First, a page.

Similarly, when in its preferred, operative orientation, the flexible material segment 50 comprises a second section generally indicated as 62, which is also formed into a substantially closed loop configuration by passing the proximal end 52 back through the lock body 58. When so disposed, the second section 62 is formed by passing the proximal end 52 through the seal aperture 28 of the latch structure 24 and then back through the lock body 58. Accordingly, the second section 62 of the flexible material segment 50 is disposed in sealing connection and/or engagement with the latch structure 24 by maintaining its position within the seal aperture 28. Therefore, the cargo seal assembly 10′ maintains a seal connection of the latch structure 28 absent the provision of the seal element 40 as described with reference to the embodiment of
Structural features of the lock body 58 comprise the plurality of passages or channels as set forth above. As best shown in
Finally, the plurality of passages of the lock body 58 include a third passage 70 through which the flexible material segment 50 passes in order to permanently or fixedly secure the lock body 58 to the intermediate portion 56 between opposite ends 52 and 54 as disclosed and described with reference to
Therefore maintaining the lock body 58 in a permanently fixed position relative to the intermediate portion 56 and the first and second section 60 and 62 respectively is necessary to maintain security of the cargo container 12. As such, the lock body 58 includes a locking assembly. The locking assembly may include any of a variety of locking mechanisms which allow the passage of the respective proximal and distal end 52 and 54 through the passages 68 and 66 in one direction and thereafter prevents their removal from the lock body once the lock body is disposed in its operative location as depicted in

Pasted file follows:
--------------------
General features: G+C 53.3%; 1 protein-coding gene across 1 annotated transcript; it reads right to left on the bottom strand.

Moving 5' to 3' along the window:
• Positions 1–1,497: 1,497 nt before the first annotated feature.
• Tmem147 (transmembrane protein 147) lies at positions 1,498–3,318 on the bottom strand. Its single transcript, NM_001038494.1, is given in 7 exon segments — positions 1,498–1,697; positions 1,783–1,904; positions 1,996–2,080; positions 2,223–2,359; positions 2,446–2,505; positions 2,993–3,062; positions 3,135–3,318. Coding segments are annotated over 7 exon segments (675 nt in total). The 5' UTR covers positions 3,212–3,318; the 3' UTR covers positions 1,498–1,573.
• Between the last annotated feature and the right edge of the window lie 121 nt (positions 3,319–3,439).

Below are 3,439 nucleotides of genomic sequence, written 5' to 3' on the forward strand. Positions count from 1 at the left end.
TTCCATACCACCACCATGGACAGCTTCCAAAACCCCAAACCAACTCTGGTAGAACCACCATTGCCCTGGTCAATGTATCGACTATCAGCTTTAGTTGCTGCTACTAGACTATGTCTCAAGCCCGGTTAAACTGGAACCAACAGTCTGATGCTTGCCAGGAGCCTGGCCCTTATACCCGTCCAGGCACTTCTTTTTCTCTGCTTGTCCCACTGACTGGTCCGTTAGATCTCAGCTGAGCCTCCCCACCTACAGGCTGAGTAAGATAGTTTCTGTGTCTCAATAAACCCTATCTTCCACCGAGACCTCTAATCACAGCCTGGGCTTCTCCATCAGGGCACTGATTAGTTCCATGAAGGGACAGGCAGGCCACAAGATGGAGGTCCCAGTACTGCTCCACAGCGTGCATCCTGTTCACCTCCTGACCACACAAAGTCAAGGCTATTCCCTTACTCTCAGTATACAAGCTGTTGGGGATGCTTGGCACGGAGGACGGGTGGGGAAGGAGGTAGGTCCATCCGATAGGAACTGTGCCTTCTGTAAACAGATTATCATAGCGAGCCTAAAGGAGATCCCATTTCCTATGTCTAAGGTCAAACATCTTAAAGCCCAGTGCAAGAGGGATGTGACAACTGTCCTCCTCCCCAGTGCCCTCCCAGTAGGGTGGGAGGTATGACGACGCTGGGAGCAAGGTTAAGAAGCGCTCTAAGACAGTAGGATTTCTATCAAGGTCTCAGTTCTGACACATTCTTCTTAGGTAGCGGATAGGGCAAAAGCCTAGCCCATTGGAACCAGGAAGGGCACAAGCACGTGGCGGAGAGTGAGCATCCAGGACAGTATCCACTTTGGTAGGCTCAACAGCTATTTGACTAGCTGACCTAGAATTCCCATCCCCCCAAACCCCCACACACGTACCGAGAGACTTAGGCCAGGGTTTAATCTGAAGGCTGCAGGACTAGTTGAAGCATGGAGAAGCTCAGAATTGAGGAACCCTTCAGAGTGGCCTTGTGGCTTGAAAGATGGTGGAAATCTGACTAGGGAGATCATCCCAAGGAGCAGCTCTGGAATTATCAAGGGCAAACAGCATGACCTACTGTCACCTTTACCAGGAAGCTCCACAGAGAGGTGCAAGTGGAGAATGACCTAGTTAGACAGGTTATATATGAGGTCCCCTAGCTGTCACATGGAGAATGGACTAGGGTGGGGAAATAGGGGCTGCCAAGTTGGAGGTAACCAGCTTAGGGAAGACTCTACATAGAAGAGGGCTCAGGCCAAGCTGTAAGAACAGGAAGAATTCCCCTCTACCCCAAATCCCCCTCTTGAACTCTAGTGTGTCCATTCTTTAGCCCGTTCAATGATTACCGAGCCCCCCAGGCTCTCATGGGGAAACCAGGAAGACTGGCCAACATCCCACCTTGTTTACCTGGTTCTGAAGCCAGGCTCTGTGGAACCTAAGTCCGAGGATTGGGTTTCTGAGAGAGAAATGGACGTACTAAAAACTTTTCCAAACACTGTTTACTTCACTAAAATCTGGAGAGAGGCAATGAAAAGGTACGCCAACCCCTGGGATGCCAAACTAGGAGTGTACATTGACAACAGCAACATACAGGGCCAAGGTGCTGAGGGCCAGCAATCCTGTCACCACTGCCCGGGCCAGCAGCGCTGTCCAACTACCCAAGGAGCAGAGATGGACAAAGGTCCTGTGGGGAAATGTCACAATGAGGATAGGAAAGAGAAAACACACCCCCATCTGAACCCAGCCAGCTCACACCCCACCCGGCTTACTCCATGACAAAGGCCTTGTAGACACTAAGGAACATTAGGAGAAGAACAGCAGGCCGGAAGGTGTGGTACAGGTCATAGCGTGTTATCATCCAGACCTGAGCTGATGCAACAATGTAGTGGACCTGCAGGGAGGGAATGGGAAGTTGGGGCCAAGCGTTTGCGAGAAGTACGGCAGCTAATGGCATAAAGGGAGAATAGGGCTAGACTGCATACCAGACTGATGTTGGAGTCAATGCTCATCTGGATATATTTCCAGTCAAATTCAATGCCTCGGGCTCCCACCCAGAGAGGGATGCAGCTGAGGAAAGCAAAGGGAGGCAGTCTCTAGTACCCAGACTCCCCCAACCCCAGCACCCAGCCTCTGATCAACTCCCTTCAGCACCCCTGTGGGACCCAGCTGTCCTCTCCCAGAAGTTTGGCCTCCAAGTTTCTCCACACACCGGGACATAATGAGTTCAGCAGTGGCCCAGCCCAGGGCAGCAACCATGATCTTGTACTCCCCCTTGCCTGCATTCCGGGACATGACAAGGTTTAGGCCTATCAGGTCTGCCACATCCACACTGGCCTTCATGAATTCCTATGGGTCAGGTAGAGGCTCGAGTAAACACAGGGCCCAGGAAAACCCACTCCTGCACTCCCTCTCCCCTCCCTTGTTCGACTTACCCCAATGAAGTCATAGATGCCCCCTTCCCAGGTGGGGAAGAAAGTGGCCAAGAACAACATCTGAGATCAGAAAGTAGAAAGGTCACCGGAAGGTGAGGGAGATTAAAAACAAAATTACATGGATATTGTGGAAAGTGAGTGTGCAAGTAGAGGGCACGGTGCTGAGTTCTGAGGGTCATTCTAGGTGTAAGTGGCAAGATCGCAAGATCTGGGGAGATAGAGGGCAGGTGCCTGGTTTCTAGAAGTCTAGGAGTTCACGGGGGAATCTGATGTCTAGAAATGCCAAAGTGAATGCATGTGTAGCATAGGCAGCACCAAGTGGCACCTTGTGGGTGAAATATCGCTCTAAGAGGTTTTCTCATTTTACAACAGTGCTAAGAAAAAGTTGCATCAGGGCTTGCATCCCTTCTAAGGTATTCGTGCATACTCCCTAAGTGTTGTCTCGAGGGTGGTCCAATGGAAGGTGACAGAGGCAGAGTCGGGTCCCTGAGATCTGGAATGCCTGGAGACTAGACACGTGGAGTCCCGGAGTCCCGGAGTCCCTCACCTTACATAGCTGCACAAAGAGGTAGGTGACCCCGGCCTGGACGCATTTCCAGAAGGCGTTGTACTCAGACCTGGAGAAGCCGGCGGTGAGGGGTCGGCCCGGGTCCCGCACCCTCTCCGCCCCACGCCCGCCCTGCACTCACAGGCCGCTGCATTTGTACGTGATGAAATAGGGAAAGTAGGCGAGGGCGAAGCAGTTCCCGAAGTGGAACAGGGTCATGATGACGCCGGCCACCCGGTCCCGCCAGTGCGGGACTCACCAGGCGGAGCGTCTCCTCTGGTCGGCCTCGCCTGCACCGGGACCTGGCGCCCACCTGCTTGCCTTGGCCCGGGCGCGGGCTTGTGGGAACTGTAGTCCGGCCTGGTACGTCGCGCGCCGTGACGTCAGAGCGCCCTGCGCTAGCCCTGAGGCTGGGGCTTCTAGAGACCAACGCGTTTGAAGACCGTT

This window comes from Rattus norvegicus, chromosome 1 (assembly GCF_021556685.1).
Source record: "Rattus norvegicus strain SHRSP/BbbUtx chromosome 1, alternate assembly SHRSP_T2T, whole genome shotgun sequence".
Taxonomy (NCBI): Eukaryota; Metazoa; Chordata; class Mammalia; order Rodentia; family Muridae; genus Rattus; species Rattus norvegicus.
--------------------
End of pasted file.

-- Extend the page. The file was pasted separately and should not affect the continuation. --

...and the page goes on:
Yet additional features associated with the lock body 58 is the provision of informative indicia 44′ provided for purposes of recording and administrative processing of the identity of the cargo container 12, as described above with reference to the informative indicia or code 44 disposed on the seal element as disclosed in the embodiment of
Since many modifications, variations and changes in detail can be made to the described preferred embodiment of the invention, it is intended that all matters in the foregoing description and shown in the accompanying drawings be interpreted as illustrative and not in a limiting sense. Thus, the scope of the invention should be determined by the appended claims and their legal equivalents.
Now that the invention has been described,
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|U.S. Classification||292/315, 292/320, 292/307.00B, 292/318, 24/129.00R, 292/323, 292/321, 24/115.00H, 292/319, 292/307.00R, 292/326, 292/324|
|Cooperative Classification||Y10T292/495, Y10T292/498, Y10T292/496, Y10T292/506, Y10T292/491, Y10T292/509, Y10T292/499, Y10T292/503, Y10T292/48, Y10T292/502, G09F3/0352, Y10T24/3916, Y10T24/3987|
|Jun 22, 2009||FPAY||Fee payment|
Year of fee payment: 4
|Jan 31, 2014||REMI||Maintenance fee reminder mailed|
|Feb 18, 2014||FPAY||Fee payment|
Year of fee payment: 8
|Feb 18, 2014||SULP||Surcharge for late payment|
Year of fee payment: 7